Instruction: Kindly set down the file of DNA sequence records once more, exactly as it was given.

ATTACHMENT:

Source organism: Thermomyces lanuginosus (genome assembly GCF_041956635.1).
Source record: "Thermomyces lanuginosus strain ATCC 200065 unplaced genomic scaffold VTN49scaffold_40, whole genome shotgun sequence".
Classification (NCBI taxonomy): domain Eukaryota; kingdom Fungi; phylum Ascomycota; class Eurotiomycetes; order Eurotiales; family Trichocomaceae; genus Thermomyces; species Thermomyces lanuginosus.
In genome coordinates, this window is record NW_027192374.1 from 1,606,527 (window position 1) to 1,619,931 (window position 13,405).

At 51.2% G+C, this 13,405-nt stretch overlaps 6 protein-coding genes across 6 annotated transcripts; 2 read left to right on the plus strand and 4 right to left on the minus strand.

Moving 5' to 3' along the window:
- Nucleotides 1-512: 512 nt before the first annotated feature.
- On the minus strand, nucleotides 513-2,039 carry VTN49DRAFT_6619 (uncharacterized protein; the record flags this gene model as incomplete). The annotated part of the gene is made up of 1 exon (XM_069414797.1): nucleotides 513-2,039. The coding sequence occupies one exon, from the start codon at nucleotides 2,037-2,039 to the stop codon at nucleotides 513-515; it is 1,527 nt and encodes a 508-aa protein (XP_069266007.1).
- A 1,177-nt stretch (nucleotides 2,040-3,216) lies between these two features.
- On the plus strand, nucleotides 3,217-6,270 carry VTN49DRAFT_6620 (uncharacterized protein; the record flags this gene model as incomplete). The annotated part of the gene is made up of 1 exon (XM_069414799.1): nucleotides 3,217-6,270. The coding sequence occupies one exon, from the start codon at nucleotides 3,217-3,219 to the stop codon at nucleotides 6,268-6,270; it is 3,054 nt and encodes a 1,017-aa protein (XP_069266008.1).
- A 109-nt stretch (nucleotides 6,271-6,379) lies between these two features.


Source organism: Thermomyces lanuginosus (genome assembly GCF_041956635.1).
Source record: "Thermomyces lanuginosus strain ATCC 200065 unplaced genomic scaffold VTN49scaffold_40, whole genome shotgun sequence".
Classification (NCBI taxonomy): domain Eukaryota; kingdom Fungi; phylum Ascomycota; class Eurotiomycetes; order Eurotiales; family Trichocomaceae; genus Thermomyces; species Thermomyces lanuginosus.
In genome coordinates, this window is record NW_027192374.1 from 1,606,527 (window position 1) to 1,619,931 (window position 13,405).

At 51.2% G+C, this 13,405-nt stretch overlaps 6 protein-coding genes across 6 annotated transcripts; 2 read left to right on the plus strand and 4 right to left on the minus strand.

Moving 5' to 3' along the window:
- Nucleotides 1-512: 512 nt before the first annotated feature.
- On the minus strand, nucleotides 513-2,039 carry VTN49DRAFT_6619 (uncharacterized protein; the record flags this gene model as incomplete). The annotated part of the gene is made up of 1 exon (XM_069414797.1): nucleotides 513-2,039. The coding sequence occupies one exon, from the start codon at nucleotides 2,037-2,039 to the stop codon at nucleotides 513-515; it is 1,527 nt and encodes a 508-aa protein (XP_069266007.1).
- A 1,177-nt stretch (nucleotides 2,040-3,216) lies between these two features.
- On the plus strand, nucleotides 3,217-6,270 carry VTN49DRAFT_6620 (uncharacterized protein; the record flags this gene model as incomplete). The annotated part of the gene is made up of 1 exon (XM_069414799.1): nucleotides 3,217-6,270. The coding sequence occupies one exon, from the start codon at nucleotides 3,217-3,219 to the stop codon at nucleotides 6,268-6,270; it is 3,054 nt and encodes a 1,017-aa protein (XP_069266008.1).
- A 109-nt stretch (nucleotides 6,271-6,379) lies between these two features.